An official from the Kosovo Missing Persons Commission says no evidence has been found at Zhilivoda to support Serbian claims of a mass grave.
Digs at a suspected mass grave site in Zhilivoda, where Serbia suspects Kosovo Serbs are buried, have shown no results to date and the final results of the findings should be announced in couple of days, a Kosovo official said.
The chair of Kosovo's Missing Persons Commission, Prenk Gjetaj, on Tuesday said work has finished at five out of six holes at the site, and forensics teams had found no evidence of human remains.
“We are now excavating the last hole. The results should be made public in a week,” Gjetaj said, presenting his report to the Missing Persons Commission.
Work at the largest suspected mass grave to be found in Kosovo for years was suspended last week after a fire broke out at the site.
The EU’s rule of law mission to Kosovo, EULEX, has launched an investigation into the fire that started over the weekend.
EULEX said that the fire had caused “extensive damage” to the site, at the exact location where exhumation work was taking place.
The exhumation at Zhilivoda, a small village in the municipality of Vushtrri/Vucitrn began on August 31, 2010.
Since then, work has twice been interrupted by bad weather. The area is one of the biggest potential exhumation sites to have been discovered in the past few years.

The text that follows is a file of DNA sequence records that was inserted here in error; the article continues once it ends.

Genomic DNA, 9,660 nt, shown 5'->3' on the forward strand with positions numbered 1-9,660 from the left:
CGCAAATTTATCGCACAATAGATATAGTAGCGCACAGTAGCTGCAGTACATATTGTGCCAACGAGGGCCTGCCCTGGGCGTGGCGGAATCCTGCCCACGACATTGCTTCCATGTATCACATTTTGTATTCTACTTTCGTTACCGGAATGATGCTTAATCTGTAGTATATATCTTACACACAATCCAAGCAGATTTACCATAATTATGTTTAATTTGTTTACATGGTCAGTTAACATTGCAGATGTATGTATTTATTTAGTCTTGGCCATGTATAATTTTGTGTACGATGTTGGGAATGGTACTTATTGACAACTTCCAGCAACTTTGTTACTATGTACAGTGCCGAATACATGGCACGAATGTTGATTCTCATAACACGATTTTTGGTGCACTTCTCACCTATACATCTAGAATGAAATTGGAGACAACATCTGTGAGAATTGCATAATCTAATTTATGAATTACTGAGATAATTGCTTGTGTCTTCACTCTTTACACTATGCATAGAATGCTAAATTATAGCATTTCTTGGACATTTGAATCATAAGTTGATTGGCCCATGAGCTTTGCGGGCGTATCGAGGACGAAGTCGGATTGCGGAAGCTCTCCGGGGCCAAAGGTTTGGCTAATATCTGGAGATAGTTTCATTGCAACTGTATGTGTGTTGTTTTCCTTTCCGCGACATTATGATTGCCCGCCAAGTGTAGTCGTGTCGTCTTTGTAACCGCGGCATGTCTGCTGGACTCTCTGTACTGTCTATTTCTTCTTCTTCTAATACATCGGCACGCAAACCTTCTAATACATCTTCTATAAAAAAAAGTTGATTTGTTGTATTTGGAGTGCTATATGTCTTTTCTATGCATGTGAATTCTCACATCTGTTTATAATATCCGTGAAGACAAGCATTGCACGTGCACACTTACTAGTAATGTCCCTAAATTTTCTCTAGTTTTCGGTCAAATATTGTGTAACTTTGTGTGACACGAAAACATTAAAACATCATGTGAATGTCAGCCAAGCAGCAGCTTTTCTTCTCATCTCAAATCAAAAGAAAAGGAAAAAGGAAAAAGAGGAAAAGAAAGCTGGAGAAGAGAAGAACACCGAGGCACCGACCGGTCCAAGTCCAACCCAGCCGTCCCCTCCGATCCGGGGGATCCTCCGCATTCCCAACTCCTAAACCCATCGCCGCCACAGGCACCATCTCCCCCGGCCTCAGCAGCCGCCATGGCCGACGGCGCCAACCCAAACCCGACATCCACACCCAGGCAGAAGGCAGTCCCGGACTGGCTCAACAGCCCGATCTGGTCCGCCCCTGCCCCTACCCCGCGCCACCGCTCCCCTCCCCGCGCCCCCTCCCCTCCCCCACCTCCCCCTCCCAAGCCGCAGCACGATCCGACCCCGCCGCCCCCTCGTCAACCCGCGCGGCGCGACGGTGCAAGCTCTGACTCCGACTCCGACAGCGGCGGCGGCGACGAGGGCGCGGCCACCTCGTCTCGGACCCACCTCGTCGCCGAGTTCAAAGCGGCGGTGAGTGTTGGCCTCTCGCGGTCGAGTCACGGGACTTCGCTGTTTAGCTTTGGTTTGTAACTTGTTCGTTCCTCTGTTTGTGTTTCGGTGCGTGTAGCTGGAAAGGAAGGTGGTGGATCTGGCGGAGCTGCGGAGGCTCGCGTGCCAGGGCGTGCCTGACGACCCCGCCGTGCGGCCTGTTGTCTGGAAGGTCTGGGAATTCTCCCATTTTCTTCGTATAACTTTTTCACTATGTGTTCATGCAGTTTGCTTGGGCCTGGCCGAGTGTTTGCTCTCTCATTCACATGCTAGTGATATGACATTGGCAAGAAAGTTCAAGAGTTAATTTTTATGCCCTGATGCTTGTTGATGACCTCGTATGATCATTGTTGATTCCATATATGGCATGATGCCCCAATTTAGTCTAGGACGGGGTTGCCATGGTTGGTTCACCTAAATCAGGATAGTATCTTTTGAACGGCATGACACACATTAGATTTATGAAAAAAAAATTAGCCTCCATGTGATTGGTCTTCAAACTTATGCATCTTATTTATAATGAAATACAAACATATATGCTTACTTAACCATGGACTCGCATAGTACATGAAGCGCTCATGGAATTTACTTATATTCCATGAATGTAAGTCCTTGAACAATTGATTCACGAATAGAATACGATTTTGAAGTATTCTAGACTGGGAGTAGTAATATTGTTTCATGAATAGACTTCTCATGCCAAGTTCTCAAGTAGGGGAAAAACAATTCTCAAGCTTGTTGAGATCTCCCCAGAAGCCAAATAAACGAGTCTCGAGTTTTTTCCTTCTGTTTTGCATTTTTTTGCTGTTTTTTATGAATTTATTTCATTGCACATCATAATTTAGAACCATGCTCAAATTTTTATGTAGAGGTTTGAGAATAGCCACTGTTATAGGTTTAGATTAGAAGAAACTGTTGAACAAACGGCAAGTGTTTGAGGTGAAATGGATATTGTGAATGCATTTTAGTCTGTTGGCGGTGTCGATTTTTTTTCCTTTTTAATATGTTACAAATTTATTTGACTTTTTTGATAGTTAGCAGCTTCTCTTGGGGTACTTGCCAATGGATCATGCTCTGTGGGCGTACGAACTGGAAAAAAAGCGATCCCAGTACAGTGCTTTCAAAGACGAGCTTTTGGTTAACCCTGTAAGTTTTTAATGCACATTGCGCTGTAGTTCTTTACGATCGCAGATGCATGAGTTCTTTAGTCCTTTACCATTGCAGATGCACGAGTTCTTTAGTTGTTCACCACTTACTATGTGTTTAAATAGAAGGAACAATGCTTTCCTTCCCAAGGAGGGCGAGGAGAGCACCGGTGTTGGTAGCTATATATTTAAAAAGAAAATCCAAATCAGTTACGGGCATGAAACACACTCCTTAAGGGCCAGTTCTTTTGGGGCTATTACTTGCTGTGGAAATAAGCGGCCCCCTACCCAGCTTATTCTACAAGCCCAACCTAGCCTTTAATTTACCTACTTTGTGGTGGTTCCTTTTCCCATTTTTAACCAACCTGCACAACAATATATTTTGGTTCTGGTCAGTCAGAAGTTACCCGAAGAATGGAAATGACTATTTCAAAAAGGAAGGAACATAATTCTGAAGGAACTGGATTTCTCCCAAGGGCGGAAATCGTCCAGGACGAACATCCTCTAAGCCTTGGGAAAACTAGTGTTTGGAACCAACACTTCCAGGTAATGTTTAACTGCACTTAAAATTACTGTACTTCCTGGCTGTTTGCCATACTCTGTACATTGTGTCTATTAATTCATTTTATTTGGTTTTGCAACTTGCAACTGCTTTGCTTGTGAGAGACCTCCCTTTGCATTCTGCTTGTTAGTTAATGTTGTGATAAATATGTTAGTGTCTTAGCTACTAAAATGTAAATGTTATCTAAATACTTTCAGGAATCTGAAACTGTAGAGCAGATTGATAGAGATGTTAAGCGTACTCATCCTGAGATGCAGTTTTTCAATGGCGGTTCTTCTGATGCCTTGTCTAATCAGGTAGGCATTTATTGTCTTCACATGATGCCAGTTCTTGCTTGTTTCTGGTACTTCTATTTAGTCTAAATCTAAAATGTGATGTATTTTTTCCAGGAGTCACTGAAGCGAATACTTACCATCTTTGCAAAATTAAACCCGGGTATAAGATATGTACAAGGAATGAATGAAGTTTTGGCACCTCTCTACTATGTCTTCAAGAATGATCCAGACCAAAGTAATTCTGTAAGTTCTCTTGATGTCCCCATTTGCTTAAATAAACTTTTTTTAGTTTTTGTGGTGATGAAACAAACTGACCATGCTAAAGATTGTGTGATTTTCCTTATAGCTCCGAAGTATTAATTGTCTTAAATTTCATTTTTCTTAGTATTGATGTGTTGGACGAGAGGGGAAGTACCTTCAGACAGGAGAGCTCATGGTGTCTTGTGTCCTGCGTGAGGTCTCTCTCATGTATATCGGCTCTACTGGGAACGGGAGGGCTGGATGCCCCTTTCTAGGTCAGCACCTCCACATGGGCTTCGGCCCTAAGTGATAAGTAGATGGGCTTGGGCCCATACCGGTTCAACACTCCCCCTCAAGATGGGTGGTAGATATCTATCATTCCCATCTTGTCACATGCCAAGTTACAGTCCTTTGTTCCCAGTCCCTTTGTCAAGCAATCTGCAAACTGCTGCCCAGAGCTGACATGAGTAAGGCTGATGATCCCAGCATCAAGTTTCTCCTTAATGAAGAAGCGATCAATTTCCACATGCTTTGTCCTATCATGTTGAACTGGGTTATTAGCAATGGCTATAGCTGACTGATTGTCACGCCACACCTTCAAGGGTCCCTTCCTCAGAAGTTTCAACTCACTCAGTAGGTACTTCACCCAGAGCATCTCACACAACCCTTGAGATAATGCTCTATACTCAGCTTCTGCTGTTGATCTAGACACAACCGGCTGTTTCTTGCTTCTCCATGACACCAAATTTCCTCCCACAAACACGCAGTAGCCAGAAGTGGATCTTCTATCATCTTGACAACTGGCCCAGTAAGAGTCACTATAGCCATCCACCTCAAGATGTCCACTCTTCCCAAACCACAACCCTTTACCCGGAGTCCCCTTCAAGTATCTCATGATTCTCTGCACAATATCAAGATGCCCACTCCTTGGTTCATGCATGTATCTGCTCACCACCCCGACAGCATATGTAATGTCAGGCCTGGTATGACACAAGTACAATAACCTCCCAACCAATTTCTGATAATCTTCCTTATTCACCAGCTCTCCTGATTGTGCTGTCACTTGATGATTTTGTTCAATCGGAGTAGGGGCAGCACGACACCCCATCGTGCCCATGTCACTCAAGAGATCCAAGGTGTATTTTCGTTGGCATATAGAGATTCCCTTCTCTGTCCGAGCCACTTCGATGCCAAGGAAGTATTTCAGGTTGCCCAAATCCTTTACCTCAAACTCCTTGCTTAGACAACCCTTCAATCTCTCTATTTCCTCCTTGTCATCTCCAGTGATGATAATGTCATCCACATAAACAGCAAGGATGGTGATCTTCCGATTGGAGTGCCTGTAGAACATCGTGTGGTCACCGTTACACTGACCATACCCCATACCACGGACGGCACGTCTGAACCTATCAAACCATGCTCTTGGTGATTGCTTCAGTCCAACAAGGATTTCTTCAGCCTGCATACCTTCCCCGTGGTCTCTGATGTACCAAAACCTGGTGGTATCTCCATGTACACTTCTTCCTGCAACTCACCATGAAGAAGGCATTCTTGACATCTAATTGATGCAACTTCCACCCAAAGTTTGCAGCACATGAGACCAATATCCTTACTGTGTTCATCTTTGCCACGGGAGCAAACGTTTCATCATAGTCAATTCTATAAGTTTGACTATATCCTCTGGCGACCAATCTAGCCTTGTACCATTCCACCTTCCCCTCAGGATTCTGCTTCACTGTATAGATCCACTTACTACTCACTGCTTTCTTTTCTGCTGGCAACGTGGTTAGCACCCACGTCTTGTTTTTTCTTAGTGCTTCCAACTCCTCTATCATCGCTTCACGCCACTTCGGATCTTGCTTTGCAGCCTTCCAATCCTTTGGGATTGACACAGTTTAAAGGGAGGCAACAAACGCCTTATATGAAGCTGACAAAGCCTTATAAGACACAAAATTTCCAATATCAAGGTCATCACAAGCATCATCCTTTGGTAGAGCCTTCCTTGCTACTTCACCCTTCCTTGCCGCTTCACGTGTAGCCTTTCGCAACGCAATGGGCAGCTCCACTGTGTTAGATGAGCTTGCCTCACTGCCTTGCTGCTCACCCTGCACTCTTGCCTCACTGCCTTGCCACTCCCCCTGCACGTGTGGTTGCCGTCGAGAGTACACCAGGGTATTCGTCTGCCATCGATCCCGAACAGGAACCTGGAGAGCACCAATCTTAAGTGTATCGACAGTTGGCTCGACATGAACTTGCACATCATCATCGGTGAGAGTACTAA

Because of the size of the area, the EULEX Department of Forensic Medicine is logistically supported by the Kosovo Security Forces, KSF, which is using heavy machinery to dig some 30 metres underground where the alleged mass grave is located.
|Warehouse/Logistics Officer at AskTec
Post a Job Opening
There are no official figures concerning the number of suspected bodies in the mass grave but a Serbian delegation recently said that it suspected that the remains of more than 20 Kosovo Serbs lay there.
EULEX forensic experts plan to assess more than 30 suspected sites of mass graves this year as part of their search for missing people from the Kosovo war and its aftermath.
Thirteen years after the end of the war in Kosovo, according to Gjetaj 1,772 of the 6,019 people reported missing to the International Red Cross by their families are still unaccounted for. The majority of the missing are Kosovo Albanians.